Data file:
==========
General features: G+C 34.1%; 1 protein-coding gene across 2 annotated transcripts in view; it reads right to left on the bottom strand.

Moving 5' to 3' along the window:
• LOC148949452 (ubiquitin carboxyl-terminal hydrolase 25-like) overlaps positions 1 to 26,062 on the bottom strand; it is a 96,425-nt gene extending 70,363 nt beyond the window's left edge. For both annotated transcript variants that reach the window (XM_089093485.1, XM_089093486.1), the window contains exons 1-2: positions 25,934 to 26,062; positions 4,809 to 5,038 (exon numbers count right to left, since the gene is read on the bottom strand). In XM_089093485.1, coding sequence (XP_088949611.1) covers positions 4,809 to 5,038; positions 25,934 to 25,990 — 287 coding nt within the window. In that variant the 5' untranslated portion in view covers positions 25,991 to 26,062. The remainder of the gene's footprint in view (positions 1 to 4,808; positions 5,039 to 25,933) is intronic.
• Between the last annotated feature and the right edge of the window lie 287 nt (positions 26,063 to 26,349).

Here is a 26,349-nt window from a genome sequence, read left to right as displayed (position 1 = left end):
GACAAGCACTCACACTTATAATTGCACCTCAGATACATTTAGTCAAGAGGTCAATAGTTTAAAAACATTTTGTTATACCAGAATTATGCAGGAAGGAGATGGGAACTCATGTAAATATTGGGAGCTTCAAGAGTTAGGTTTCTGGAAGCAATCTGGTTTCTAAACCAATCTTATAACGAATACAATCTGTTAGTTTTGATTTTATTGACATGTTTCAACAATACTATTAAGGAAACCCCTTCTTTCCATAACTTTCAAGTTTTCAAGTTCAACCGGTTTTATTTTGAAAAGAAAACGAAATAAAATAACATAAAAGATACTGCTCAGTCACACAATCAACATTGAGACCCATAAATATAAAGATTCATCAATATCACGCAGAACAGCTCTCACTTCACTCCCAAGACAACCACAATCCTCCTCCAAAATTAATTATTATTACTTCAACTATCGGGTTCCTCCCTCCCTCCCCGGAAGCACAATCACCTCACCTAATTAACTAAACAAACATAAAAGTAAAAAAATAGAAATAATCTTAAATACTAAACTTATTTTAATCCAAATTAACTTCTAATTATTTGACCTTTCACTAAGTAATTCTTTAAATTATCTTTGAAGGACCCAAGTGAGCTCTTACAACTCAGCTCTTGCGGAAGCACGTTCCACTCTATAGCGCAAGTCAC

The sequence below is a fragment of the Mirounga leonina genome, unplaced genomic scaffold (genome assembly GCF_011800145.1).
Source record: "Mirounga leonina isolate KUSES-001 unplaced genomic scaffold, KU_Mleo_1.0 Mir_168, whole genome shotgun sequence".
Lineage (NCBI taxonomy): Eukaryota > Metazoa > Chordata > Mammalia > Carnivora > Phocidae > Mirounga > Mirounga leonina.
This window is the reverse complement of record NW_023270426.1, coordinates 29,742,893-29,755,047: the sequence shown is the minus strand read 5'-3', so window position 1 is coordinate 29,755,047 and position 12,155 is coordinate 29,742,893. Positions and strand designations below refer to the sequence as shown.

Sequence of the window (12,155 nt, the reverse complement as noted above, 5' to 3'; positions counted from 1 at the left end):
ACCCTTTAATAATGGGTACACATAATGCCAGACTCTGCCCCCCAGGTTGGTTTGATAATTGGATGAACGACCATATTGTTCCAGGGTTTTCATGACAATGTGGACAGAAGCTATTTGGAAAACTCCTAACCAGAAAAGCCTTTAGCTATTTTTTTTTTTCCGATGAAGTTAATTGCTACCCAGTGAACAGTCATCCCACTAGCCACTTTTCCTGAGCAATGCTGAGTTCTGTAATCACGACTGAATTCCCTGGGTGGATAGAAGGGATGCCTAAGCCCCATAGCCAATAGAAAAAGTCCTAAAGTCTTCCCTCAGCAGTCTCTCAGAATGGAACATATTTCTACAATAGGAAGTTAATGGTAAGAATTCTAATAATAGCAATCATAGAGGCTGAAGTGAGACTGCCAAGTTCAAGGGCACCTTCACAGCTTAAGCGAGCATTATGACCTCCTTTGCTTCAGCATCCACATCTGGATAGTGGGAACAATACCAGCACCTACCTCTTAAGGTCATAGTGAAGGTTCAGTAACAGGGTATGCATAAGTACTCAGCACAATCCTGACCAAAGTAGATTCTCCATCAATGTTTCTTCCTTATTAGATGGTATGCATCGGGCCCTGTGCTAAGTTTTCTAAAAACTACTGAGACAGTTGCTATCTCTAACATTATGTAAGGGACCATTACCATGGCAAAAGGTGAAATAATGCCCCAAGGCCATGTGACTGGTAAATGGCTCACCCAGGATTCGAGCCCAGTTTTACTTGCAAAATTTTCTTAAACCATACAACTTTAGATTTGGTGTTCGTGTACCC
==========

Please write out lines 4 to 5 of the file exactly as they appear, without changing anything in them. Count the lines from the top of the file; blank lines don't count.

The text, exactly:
• Between the last annotated feature and the right edge of the window lie 287 nt (positions 26,063 to 26,349).

Here is a 26,349-nt window from a genome sequence, read left to right as displayed (position 1 = left end):